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Anti-discrimination

Anti-discrimination matters
A person may be discriminated against based upon a range of personal, physical, racial, religious, political or sexual attributes.

QCAT hears complaints of alleged unlawful discrimination, sexual harassment, vilification and victimisation after they have been investigated and referred to QCAT by the Anti-Discrimination Commission Queensland (the Commission). The referral report contains the documents provided by the parties in the original complaint and any additional notes made by the Commission.

After reviewing the complaint QCAT may decide and order that a person, group of people or business who the complaint was made against must:

  • stop doing the action that caused the complaint
  • pay compensation
  • pay interest on compensation
  • do specific things to redress the loss or damage suffered
  • make a public or private apology or retraction
  • implement programs to eliminate unlawful discrimination
  • pay the other party’s costs, or
  • declare an agreement is not legally binding.

QCAT is also responsible for:

  • granting an exemption to allow a person or business to do something that is otherwise unlawful under the Anti-Discrimination Act 1991, for example advertising for female employees only, and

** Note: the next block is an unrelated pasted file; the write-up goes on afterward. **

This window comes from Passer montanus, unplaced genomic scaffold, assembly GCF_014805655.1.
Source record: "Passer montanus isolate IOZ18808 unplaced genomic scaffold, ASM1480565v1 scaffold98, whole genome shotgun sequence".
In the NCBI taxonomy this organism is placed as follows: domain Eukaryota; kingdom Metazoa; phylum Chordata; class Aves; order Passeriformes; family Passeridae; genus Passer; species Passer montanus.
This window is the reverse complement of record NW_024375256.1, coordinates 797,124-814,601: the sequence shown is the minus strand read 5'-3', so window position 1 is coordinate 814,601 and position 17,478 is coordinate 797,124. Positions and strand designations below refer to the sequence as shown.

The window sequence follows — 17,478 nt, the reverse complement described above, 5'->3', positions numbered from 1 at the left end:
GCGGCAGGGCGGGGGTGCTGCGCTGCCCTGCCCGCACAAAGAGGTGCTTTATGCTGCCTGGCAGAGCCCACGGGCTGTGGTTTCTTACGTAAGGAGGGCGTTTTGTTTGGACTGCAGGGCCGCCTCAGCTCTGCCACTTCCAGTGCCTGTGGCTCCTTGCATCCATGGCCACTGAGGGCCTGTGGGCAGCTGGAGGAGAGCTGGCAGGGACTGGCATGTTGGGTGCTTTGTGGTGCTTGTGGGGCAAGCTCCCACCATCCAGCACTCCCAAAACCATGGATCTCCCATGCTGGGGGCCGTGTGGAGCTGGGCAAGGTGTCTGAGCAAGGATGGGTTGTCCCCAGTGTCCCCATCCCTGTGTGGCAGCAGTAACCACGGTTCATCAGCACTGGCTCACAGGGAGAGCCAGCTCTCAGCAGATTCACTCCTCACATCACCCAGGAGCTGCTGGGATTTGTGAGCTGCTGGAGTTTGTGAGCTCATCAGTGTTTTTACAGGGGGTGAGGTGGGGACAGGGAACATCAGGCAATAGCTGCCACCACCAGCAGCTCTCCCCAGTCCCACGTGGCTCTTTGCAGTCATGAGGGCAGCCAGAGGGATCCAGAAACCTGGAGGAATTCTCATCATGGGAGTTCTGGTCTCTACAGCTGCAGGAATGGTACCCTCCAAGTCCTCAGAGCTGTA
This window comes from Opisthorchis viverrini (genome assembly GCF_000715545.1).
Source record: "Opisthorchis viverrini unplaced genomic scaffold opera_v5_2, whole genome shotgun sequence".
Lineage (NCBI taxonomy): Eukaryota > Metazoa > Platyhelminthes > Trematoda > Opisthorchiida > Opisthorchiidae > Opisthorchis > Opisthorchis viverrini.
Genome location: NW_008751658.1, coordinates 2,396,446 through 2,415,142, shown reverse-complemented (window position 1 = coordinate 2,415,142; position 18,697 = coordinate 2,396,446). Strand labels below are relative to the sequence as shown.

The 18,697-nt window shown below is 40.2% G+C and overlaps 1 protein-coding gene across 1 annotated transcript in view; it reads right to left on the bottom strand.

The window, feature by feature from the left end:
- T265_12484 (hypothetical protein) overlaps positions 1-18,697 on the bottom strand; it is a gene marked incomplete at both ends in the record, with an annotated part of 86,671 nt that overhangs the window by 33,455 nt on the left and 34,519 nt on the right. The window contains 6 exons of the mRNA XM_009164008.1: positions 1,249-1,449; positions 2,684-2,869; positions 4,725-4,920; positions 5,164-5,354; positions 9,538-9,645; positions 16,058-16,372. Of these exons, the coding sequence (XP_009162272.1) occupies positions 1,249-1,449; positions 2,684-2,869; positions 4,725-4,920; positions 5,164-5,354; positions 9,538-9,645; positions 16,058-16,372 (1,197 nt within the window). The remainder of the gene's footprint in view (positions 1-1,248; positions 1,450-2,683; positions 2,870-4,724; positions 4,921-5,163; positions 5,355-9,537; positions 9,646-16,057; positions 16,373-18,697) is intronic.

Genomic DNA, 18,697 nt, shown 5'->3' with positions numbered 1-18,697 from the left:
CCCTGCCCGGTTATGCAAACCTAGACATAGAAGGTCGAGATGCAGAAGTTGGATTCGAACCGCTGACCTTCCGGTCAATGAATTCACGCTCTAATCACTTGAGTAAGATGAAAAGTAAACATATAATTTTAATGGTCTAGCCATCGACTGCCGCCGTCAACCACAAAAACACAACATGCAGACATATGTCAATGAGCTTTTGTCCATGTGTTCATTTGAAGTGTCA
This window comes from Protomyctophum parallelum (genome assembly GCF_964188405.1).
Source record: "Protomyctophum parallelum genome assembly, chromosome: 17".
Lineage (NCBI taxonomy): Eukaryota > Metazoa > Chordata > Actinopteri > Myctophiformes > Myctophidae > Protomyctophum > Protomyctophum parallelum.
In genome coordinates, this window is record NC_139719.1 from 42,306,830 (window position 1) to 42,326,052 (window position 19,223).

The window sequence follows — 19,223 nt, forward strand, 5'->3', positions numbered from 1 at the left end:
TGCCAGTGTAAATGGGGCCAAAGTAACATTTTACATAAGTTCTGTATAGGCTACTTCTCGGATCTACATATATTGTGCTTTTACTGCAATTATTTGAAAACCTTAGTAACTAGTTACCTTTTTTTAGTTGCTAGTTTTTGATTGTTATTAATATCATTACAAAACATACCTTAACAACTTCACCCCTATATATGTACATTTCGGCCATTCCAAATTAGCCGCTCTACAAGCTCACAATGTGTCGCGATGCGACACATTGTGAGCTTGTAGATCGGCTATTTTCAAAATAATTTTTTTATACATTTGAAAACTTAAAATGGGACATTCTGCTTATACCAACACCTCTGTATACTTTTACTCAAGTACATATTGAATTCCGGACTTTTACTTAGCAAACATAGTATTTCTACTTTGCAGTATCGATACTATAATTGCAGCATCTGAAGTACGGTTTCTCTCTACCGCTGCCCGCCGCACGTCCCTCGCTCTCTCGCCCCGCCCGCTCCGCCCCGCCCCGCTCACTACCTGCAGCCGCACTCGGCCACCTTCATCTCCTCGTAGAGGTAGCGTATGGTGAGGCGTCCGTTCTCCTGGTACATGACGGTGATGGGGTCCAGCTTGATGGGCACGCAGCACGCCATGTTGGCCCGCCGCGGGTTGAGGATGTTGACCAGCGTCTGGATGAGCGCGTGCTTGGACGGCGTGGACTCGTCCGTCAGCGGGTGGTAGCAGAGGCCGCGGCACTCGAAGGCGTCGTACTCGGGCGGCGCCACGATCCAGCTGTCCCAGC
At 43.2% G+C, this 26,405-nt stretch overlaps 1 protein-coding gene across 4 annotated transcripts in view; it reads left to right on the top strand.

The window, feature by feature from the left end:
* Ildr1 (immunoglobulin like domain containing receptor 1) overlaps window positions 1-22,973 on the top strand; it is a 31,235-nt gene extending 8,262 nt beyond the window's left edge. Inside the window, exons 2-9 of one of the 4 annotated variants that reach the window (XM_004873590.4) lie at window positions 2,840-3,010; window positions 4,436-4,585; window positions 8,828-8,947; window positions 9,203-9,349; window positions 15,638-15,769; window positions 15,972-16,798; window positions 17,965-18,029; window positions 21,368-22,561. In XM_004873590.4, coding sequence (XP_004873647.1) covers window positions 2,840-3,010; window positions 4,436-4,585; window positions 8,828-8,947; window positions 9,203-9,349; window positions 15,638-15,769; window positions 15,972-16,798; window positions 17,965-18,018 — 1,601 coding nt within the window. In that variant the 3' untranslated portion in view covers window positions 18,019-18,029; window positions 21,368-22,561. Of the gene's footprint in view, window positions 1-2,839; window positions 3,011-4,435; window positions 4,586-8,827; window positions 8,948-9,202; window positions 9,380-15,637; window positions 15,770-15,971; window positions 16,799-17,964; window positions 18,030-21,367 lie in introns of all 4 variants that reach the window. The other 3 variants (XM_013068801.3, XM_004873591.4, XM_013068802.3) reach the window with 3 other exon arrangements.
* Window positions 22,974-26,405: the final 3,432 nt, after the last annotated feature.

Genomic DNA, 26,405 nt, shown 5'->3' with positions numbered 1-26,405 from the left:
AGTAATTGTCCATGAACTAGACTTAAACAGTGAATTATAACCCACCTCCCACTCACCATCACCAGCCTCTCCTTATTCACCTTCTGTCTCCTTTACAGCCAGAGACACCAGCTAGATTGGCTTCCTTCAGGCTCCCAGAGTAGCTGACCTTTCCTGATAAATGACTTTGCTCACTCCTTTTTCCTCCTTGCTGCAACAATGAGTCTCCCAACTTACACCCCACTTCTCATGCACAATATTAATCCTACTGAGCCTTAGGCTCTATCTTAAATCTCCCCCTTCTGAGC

• providing opinions on anti-discrimination matters to the Commissioner.

Getting a fair go in the Tribunal:  information video

Getting a fair go in the Tribunal is a information video to help those involved in discrimination matters - whether as an applicant, respondent or advocate - understand how complaints are managed if they are referred to the Tribunal for a hearing and decision.

It provides useful information so those coming to QCAT can feel more relaxed and confident about their experience.

The video is a joint production of the Commission and Tribunal.

Any description of QCAT's jurisdiction on this website is general information only and is not intended to precisely define the types of applications that QCAT has the power to decide. QCAT's jurisdiction is determined by the relevant legislation. If you are unsure about your legal rights you should seek legal advice. Any actions taken to resolve your dispute should be determined by your individual circumstances.
Last reviewed
11 September 2013
Last updated
11 September 2013

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